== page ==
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- The following are selected definitions. Although other meanings may apply to some words or terms, the definition indicated applies in this manual. Where the definition is derived from another document (such as the Aeroplane Flight Manual), the reference for that definition is shown by the title of the publication preceded by the abbreviation "ref." Where a commonly used abbreviation or acronym applies, it will be shown with the definition.
- There are a number of items that have more than one term, title, or name applied to them. In such cases the terms that are found in official or semi-official documents are used in these SCSOPs. Nevertheless, some items have different terms in the CARs/CAP/AIP and the AFM. In such cases both terms will be used in the SOP. However, most verbal commands and calls will use the term from the AFM.
[The terms and definitions shown here are examples only. The terms that are used by your organization should be inserted here. In particular the definitions that are used in this section are to be consistent with your Aeroplane Flight Manual. Most of the items shown will apply to your operation.]
Abnormal Bank — For the purpose of these SCSOPs, Abnormal Bank is a bank angle of more than 30o that has not been briefed to occur.
Abnormal Rate of Descent — For the purpose of these SCSOPs the following are Abnormal Rate of Descent situations:
- During an instrument final approach, an unplanned and/or not briefed descent rate of more than 1000 FPM.
- During unpressurized flight with passengers on board, other than on an instrument final approach, a descent rate of more than 500 FPM.
Abnormal Speed — For the purpose of these SCSOPs the following are Abnormal Speed situations:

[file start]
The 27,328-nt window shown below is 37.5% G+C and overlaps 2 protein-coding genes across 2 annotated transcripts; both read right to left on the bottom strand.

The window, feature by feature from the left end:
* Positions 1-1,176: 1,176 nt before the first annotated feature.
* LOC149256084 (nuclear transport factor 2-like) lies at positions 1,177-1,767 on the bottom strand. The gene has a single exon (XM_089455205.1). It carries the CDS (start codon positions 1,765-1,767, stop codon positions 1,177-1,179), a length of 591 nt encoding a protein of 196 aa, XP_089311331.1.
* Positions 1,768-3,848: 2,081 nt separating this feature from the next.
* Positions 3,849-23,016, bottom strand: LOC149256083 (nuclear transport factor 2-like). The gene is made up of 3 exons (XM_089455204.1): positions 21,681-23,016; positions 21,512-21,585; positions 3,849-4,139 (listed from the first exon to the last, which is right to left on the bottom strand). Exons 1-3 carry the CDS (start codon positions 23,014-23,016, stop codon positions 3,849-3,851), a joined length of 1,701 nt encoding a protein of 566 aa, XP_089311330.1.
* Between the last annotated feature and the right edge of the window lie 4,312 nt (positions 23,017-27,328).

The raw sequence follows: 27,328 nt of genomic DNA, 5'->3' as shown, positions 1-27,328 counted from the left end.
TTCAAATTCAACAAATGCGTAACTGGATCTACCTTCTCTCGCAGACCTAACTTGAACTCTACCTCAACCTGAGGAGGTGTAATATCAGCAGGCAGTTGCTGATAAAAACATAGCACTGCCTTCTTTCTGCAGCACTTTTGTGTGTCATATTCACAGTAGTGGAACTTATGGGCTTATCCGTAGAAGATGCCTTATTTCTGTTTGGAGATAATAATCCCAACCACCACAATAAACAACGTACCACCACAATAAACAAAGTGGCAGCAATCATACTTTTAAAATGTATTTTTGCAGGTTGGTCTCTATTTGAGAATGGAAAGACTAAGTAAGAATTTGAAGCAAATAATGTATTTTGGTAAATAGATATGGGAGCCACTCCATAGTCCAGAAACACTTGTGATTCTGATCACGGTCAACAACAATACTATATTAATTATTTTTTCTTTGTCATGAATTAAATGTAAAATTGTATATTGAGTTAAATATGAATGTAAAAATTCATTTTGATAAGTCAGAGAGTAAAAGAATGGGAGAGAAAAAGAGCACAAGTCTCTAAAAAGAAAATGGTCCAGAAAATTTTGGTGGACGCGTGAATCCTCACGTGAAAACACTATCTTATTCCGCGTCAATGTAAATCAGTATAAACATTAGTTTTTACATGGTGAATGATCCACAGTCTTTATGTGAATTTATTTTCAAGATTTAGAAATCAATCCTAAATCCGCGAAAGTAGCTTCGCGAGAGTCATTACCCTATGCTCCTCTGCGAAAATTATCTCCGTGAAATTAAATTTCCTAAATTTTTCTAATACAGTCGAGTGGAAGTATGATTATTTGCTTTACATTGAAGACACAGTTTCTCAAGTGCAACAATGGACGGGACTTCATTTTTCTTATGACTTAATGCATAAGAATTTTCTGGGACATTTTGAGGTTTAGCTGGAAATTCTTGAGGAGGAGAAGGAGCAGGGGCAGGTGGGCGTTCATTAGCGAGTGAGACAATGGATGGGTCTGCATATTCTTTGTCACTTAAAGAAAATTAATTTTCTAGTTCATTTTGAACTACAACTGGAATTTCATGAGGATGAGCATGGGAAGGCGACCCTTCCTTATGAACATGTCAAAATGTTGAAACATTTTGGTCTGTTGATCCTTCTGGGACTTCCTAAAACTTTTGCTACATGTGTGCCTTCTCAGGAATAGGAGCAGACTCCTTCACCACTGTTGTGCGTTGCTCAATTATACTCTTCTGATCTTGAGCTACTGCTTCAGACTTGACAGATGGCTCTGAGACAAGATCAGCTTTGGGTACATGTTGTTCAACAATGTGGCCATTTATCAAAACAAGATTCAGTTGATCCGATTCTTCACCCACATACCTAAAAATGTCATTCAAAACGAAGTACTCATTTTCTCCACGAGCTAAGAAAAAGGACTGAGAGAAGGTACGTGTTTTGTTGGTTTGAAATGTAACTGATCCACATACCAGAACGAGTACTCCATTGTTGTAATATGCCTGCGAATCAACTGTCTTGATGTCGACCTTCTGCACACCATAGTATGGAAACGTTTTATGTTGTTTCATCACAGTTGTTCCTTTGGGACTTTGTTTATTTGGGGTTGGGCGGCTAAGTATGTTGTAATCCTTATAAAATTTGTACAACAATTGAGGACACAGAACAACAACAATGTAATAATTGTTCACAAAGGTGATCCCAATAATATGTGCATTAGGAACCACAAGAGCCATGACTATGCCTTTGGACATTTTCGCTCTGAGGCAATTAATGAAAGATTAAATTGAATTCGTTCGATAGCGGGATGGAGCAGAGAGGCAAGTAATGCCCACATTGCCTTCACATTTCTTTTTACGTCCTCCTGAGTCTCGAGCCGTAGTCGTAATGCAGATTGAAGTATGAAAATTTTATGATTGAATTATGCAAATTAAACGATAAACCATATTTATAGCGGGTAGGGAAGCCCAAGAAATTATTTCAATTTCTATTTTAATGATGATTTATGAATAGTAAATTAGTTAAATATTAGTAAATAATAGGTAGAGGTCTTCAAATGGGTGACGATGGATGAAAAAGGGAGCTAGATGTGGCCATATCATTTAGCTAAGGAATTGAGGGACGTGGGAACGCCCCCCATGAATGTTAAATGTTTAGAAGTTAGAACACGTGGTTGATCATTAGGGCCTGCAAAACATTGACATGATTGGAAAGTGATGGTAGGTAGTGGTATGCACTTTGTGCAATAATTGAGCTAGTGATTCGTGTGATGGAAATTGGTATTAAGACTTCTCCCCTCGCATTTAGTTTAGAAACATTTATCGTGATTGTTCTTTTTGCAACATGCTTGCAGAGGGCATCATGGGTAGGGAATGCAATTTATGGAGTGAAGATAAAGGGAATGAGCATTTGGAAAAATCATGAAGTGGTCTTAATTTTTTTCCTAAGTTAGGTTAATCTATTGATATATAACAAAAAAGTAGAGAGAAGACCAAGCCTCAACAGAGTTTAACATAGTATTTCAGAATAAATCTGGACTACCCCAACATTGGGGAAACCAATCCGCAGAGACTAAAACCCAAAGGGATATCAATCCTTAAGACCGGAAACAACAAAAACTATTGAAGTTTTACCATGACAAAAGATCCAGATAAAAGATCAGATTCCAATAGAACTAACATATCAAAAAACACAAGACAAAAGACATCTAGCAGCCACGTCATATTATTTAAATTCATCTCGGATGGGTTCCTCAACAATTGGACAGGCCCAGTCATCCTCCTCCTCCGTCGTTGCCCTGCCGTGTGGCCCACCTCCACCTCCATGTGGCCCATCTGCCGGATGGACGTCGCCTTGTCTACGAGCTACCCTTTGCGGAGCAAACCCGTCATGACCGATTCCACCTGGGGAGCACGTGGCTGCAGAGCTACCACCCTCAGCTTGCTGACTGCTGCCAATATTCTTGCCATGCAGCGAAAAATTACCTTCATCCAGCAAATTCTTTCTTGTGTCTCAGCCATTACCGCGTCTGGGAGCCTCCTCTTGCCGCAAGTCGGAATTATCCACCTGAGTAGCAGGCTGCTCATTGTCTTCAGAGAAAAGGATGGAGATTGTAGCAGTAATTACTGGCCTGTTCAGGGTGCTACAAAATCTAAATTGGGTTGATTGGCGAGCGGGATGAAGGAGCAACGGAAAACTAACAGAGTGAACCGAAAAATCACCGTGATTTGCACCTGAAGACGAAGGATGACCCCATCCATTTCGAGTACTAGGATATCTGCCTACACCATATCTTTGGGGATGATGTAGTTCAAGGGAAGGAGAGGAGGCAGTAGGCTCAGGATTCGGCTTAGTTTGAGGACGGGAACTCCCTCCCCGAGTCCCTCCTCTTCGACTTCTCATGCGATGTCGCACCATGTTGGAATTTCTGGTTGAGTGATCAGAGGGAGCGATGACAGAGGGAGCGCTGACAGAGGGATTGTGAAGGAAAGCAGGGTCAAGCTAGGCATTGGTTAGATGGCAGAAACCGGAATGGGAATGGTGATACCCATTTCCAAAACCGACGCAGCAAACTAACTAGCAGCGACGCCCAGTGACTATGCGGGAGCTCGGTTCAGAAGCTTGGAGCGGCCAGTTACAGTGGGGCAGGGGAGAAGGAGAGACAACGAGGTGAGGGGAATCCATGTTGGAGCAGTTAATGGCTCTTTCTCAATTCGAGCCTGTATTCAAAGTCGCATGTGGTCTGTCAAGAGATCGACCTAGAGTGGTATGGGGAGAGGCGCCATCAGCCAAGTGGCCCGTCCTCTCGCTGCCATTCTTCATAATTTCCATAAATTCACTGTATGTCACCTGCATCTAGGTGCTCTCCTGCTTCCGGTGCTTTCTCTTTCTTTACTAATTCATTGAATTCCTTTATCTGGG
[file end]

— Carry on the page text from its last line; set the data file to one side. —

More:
- Within 5 KIAS [or MPH if applicable] below the maximum allowable airspeed (Vmo, Vne).
- More than 5 KIAS below or more than 10 KIAS above the briefed or target airspeed on an instrument approach (Vapp), or for any situation where a specific airspeed is required such as an engine out procedure.
Aeroplane Flight Manual (AFM) (ref. CARs) — Is the manual furnished by [operator's company name] that meets the requirements specified in the CARs for the operation of the [Aeroplane manufacturer] [Aeroplane type]. For these SCSOPs the AFM is the [name and stock/manual number of Flight Manual, Pilot's Operating Handbook, or other document].
[The following definition may need to be modified for your type of Aeroplane, operating environment, or company policy.]
Altitude Deviation — For the purpose of these SCSOPs an Altitude Deviation occurs when the Aeroplane is at or beyond the limits described in the following situations:
- 20 ft below or 60 ft above an MDA;
- 40 ft below or 100 ft above: any other minimum altitude on an instrument approach once that altitude has been achieved; or a published maximum and/or minimum altitude other than a MDA (such as an altitude specified on some foreign procedures with a bar above and below an altitude);